EDITOR'S NOTE: This is Part III of a 3-part series within the "Rising from Rust" project looking at how public art can help revitalize a city.
If there are two things that tend to go hand-in-hand, it's abandoned structures and graffiti.
Yes, some graffiti art is meant to be destructive and offensive. However, others -- despite their illicit creation -- are a display of talent in a unique medium. The trick is how to harness this creative spirit in a community-friendly fashion.
One way Luke Beekman and Mankind Murals hopes to break new ground in Mansfield is by embracing urban art as a way to beautify – but within the rules. To do so, Beekman has developed a strong working relationship with the city's safety services.
“Nobody appreciates freelance vandalism,” said Mansfield police Chief Ken Coontz. “It’s not as much of a problem today as it has been in the past, but it is a problem.”
As of May 2018, Coontz estimated nearly 40 instances of graffiti in the city, writings or drawings illicitly painted on a wall and often within public view. However, the city has noticed that when a mural is introduced in a graffiti-popular area, the vandalism is often discouraged.
“You can go back to the 1990s where they talk about if you let one broken window go unfixed, another one eventually gets broken, and that kind of decay invites more decay,” Coontz said. “A key crime-prevention strategy is environmental design and maintenance.
“When people see that there are people that care about those specific areas, they are less likely to commit crimes in those areas.”
This idea has had some success in Moncton, the largest city in the Canadian province of New Brunswick. When the blank wall of a Moncton flea market became vulnerable to tagging with racist insults, artists were inspired to take action.
Huddle, an online news organization created to highlight entrepreneurs and economic advancement in New Brunswick, reported the success of this public art in the article, “How murals help reduce graffiti vandalism and attract people to downtown Moncton.”
Matt Kingsley Williston, co-founder of Festival Inspire, an annual event that puts 32 murals and installations by Canadian and international artists around greater Moncton, told public safety officials at an Anti-Graffiti Symposium in May that public art in the form of murals can reduce vandalism.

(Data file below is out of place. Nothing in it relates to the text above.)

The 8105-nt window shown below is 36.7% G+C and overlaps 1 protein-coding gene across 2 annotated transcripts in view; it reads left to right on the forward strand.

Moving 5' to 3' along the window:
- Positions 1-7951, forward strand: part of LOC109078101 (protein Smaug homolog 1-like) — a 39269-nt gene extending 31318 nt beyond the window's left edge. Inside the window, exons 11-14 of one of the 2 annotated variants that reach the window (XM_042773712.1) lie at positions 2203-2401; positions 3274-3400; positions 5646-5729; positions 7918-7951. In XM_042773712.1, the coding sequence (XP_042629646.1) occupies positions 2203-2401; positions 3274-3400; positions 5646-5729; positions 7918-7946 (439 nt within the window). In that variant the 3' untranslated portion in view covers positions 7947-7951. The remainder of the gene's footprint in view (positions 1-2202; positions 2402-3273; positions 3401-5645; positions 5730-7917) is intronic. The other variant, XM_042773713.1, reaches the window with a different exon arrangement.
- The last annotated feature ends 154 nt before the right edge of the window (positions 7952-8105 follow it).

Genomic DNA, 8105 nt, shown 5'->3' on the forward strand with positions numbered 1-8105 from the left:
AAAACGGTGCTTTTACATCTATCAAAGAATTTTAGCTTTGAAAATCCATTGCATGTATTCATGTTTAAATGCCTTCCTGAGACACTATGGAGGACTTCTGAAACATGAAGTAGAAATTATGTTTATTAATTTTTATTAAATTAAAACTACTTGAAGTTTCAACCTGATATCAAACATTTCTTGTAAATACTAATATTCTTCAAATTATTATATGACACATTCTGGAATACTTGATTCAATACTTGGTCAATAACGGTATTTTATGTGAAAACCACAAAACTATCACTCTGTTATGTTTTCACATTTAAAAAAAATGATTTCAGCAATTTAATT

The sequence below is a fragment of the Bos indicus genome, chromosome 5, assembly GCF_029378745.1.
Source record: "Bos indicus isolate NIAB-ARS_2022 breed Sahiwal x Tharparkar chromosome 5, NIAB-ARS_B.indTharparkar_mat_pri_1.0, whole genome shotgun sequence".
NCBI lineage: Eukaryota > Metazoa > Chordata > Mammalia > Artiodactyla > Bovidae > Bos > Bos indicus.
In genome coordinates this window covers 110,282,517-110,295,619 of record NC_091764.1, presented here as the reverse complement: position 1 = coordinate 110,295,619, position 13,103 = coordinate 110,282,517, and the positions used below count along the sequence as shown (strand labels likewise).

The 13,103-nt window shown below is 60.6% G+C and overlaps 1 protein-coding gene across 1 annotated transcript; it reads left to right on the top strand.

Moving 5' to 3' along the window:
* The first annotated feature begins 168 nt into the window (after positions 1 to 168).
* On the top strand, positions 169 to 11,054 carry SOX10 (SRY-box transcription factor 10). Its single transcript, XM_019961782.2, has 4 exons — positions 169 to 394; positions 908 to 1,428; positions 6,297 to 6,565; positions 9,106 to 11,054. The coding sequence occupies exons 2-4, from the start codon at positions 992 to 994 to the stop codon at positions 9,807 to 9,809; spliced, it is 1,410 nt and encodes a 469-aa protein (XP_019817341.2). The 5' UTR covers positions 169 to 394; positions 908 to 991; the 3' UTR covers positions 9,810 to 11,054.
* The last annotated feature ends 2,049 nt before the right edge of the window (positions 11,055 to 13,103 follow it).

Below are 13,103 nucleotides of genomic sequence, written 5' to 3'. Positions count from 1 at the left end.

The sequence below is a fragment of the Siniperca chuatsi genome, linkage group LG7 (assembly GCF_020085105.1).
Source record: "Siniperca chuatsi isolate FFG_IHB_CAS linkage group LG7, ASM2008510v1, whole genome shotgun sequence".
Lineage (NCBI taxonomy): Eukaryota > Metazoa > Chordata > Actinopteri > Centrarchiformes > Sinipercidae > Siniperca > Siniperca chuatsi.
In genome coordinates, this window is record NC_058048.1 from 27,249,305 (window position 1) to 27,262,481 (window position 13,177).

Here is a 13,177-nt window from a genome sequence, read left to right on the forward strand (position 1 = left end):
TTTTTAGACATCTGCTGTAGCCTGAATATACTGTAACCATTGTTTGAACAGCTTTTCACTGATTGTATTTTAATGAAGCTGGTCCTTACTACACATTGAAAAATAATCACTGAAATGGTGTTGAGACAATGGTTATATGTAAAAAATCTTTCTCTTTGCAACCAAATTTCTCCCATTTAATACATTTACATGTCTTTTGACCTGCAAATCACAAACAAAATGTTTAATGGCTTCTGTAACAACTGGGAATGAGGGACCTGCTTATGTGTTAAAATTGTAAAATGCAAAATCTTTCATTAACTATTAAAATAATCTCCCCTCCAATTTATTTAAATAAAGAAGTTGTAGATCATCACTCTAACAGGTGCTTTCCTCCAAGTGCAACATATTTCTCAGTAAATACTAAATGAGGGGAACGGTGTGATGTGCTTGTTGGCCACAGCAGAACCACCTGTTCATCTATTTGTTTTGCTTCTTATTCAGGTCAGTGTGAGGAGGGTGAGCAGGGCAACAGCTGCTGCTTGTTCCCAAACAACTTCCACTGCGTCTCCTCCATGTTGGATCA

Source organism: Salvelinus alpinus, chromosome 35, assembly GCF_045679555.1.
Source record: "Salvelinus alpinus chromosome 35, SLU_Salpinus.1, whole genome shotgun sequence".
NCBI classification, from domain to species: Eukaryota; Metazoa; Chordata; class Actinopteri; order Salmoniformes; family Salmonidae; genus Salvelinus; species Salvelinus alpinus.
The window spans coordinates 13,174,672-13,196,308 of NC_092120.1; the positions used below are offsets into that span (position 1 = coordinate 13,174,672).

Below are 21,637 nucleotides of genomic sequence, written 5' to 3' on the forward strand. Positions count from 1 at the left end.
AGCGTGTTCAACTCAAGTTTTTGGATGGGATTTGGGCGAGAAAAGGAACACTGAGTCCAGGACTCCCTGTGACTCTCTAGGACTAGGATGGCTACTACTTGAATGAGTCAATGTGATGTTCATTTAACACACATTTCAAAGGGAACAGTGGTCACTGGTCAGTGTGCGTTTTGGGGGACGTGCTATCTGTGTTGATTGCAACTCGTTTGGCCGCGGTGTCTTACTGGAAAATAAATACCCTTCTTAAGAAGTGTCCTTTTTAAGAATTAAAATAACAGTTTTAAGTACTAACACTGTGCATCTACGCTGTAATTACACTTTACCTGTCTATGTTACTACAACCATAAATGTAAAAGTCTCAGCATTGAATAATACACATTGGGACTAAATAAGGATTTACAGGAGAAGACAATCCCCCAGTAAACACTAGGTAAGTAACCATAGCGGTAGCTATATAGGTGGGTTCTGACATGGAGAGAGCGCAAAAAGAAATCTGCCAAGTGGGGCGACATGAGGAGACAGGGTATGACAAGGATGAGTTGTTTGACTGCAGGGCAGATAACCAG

According to Williston, many of the walls painted through Festival Inspire have seen little to no graffiti painted on them. That's in stark contrast to walls that are empty.
“People that are putting up socially conscious and community sensitive murals in this town are fighting the same fight,” Williston said. “It’s to squash the vandalism that’s going on and get art and culture in cities -- and to have a fun, colorful, artistic place to live.”
The idea of commissioning mural artists in an attempt to reduce graffiti is not a new one. A research article titled “The Mural as Graffiti Deterrence,” published in May 2006, detailed an experiment where one half of a wall that was known to attract graffiti was painted with a colorful mural, while the other half was left blank.
The blank side of the wall was subject to significantly higher levels of graffiti during the course of the experiment than the mural section.
Beekman hopes to model the same idea with a “free art” space where urban art can exist, but with boundaries. Both Coontz and Mansfield Safety-Service Director Lori Cope are on board.
“We try to include them and recognize they have a skill and it is art, but we want them to funnel it to the right area,” Cope said.
Coontz noted there was a big difference between graffiti and art, and stated his appreciation for the public art projects led by Mankind Murals.
“The business owners downtown, along with the administration, have done a great job at revitalizing Mansfield downtown, and I think if we have more things like that it will help get people out of their cars and get them walking around,” Coontz said. “The visual improvement from just turning a blank wall into something beautiful is great.”
In addition to a free art space dedicated to urban art, Beekman has quite a few other tricks up his sleeve to encourage public art in Mansfield, from special invisible paint that only reveals itself when it rains, to paint specific to pavement in order to cover offensive graffiti on the bike trail.
He also has big plans for the future of art in Mansfield. Decades-old murals that already exist in the city are on track to be revitalized, as well as new historic-themed murals to be created. Mansfield could host its own mural tour someday, he said.
In the way of a filmmaker, Beekman has vision, and another lesson learned from the industry: collaboration -- especially when it comes to involving the entire community.
“I see a ton of opportunity, and know a ton of artists,” Beekman said. “Being able to watch something go from a dilapidated state to a renewed state, that sense of revitalization is something everyone has an affinity for.
“It gives a person a good feeling, so if they can take part in any way, shape or form, you’re just opening the doors for more beautification and revitalization coming directly from the citizens."